The Obama content here is that he's got a buddy in his administration who used to work for Clearwire, and Clearwire could possibly enjoy a small competitive advantage in the coming months if they can spend those few months rolling out their 3G services while Verizon et al are being held back.

(For its part, Verizon reversed itself and stopped whining about the new delay about 48 hours after they were against it. They're not ready, either. Hyuk.)

Submitted by jawbone on

job for the Obama Stimulus bill. Which we shrill DFHs have been saying for quite awhile.

I didn't stick around to hear too much, but Evan Thomas said that Axelrod and Obama had decided during the elections that they didn't need to respond to criticisms/questions/anything every day; they could just let things ride and stick to their message.. And it worked. But it doesn't work so well when the candidate becomes the elected president, per Thomas. He said Obama doesn't like to have to respond to questions and explain things.

Tweety said during the election the product was Obama, but now that he's governing he needs to help the public understand all sorts of things. So that tactic is not good for the elected official. Hhhmmmm.

Interesting. Seems to be a change among many in the MCM--not just the old switcheroo of turning against a Dem president.. No, not that yet. But there seems to be genuine questions as to what Obama is about.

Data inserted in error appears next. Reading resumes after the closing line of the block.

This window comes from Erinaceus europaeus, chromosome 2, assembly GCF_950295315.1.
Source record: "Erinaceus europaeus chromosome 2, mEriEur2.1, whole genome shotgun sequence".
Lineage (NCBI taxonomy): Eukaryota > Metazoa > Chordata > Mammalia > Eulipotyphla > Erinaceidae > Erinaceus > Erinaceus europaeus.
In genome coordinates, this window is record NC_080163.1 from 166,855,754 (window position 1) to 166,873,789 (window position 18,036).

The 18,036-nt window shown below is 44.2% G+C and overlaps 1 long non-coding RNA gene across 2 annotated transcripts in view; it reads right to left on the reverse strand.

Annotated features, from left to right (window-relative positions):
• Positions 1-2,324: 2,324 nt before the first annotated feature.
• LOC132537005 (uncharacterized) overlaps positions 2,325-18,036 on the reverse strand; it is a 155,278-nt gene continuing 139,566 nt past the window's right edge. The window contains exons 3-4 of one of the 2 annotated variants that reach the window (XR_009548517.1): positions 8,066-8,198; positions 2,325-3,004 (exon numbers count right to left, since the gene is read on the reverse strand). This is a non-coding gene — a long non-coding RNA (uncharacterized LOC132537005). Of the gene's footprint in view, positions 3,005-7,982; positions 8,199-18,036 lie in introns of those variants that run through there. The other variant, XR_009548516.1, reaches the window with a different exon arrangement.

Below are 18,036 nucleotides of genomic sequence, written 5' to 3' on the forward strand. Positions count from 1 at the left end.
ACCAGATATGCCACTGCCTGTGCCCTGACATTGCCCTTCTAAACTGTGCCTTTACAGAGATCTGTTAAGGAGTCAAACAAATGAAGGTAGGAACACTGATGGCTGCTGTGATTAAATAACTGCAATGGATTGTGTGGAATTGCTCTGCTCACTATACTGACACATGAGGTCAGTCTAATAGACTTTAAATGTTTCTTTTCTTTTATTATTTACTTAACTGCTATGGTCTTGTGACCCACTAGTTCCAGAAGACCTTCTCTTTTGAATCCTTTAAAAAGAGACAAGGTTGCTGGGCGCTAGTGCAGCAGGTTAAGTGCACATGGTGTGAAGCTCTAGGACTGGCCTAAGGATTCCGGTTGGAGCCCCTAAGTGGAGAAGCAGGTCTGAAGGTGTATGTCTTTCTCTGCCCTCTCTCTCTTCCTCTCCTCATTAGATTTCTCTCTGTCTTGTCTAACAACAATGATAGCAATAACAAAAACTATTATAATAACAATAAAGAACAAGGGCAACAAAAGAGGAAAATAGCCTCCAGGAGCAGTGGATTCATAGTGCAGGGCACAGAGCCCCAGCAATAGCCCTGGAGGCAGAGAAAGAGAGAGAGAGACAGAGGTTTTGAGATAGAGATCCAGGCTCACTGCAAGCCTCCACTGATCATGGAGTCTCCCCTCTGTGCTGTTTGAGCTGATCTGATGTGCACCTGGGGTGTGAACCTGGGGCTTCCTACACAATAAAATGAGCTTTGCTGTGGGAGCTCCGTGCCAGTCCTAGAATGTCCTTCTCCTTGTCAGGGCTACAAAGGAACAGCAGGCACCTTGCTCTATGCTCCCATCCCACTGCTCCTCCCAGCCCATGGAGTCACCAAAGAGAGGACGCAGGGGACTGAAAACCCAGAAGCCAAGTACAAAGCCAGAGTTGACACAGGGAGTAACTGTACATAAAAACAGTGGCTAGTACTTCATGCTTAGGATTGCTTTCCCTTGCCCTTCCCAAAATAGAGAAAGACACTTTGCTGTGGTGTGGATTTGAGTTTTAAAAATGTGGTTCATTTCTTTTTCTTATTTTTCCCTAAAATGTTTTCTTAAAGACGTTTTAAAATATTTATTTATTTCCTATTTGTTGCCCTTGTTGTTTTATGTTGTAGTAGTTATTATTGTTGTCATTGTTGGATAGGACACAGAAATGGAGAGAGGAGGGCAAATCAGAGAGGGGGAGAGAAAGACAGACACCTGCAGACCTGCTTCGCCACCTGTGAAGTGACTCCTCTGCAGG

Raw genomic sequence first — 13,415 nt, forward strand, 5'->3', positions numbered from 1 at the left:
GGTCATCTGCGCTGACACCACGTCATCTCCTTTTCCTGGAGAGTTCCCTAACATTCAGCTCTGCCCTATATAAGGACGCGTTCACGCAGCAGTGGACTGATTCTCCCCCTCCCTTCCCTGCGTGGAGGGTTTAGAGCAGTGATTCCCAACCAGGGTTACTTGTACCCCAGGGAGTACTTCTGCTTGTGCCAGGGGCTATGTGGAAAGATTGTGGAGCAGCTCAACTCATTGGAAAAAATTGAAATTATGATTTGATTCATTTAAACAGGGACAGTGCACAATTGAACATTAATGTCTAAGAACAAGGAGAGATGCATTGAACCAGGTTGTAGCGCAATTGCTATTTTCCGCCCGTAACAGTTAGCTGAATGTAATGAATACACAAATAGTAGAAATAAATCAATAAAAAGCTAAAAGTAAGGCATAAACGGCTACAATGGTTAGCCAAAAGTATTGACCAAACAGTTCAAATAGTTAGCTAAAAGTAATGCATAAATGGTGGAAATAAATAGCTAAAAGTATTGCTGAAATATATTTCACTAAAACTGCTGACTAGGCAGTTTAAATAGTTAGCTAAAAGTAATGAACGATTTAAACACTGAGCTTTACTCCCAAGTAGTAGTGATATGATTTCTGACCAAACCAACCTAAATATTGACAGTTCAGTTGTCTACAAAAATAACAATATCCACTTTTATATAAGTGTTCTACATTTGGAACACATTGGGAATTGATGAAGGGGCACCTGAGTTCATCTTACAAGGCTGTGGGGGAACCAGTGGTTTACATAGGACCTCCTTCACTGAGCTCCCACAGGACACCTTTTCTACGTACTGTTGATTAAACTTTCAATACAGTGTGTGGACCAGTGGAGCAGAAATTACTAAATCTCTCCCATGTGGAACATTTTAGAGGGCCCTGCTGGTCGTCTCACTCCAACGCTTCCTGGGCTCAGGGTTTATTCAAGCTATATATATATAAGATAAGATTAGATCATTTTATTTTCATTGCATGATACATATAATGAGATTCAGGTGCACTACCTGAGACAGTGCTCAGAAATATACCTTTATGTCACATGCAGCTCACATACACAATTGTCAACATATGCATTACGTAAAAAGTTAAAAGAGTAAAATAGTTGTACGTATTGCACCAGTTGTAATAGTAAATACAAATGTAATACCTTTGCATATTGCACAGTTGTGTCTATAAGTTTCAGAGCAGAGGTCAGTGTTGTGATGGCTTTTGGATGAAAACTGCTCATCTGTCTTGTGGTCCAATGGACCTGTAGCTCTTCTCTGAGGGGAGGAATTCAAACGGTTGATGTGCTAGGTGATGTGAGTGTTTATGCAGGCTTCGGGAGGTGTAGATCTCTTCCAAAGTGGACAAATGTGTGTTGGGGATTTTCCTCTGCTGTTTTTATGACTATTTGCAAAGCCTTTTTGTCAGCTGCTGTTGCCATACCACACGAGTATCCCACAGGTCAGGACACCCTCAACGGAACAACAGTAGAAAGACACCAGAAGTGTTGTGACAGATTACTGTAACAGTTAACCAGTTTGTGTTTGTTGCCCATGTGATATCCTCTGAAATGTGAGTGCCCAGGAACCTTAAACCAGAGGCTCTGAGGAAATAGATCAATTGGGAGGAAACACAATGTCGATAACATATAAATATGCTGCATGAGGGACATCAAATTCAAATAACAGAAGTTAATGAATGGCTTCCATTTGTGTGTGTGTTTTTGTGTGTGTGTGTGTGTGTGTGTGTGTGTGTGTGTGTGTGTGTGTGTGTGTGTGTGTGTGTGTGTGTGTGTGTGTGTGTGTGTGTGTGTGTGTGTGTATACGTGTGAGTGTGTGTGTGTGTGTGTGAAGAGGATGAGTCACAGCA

But I may be too kind to those talking heads.

pie's picture
Submitted by pie on

...but Evan Thomas said that Axelrod and Obama had decided during the elections that they didn't need to respond to criticisms/questions/anything every day; they could just let things ride and stick to their message...

Isn't that what the morons blasted Hillary for during the primary - not responding soon enough to criticism?

I'm on the unmerry-go-round.

Hillary is doing better these days. Wanna change places, Barack?

DCblogger's picture
Submitted by DCblogger on

what we had during the primary was the netroots version of Clinton derangement syndrome. It blotted our any reasonable discussion of the unity pony.

chicago dyke's picture
Submitted by chicago dyke on

what a wonderfully clear post on this issue. thanks!

and thanks tony, for saying with an informed viewpoint what i've been meaning to say for a while. Bruce Dixon has been all over this, at black agenda report. bottom line: public "airwaves" aren't, not according to the dems and rethugs who sell them for pennies on the dollar to their buds.

dr sardonicus's picture
Submitted by dr sardonicus on

But acquiring the equipment to broadcast over them is expensive, and that's where they have us by the gonads. Even if you can find a little 100-watt transmitter, string some piano wire outside your bedroom window, and talk to the neighborhood, as some folks have, there's that little matter of a FCC license.

And someday you won't be allowed to post content to the internets without a government license, either. You read it here first.

Submitted by lambert on

His great track record:

1. CDS during the primary and

2. Rewriting the history after the primary

Truthiness rots everything, as VastLeft is fond of saying.